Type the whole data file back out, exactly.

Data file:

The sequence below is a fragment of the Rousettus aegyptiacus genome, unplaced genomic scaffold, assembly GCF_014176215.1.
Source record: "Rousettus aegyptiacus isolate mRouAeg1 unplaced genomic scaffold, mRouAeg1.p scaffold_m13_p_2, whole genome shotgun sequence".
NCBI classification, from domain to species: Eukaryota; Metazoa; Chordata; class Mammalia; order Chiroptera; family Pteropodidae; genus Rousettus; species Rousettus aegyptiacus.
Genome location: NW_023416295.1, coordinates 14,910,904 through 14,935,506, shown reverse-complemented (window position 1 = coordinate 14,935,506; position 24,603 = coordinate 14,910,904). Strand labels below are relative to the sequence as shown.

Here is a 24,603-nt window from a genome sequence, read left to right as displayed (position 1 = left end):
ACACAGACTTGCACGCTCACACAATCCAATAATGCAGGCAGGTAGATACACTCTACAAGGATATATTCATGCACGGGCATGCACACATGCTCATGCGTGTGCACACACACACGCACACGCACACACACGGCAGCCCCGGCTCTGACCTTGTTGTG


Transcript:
The sequence below is a fragment of the Rousettus aegyptiacus genome, unplaced genomic scaffold, assembly GCF_014176215.1.
Source record: "Rousettus aegyptiacus isolate mRouAeg1 unplaced genomic scaffold, mRouAeg1.p scaffold_m13_p_2, whole genome shotgun sequence".
NCBI classification, from domain to species: Eukaryota; Metazoa; Chordata; class Mammalia; order Chiroptera; family Pteropodidae; genus Rousettus; species Rousettus aegyptiacus.
Genome location: NW_023416295.1, coordinates 14,910,904 through 14,935,506, shown reverse-complemented (window position 1 = coordinate 14,935,506; position 24,603 = coordinate 14,910,904). Strand labels below are relative to the sequence as shown.

Here is a 24,603-nt window from a genome sequence, read left to right as displayed (position 1 = left end):
ACACAGACTTGCACGCTCACACAATCCAATAATGCAGGCAGGTAGATACACTCTACAAGGATATATTCATGCACGGGCATGCACACATGCTCATGCGTGTGCACACACACACGCACACGCACACACACGGCAGCCCCGGCTCTGACCTTGTTGTG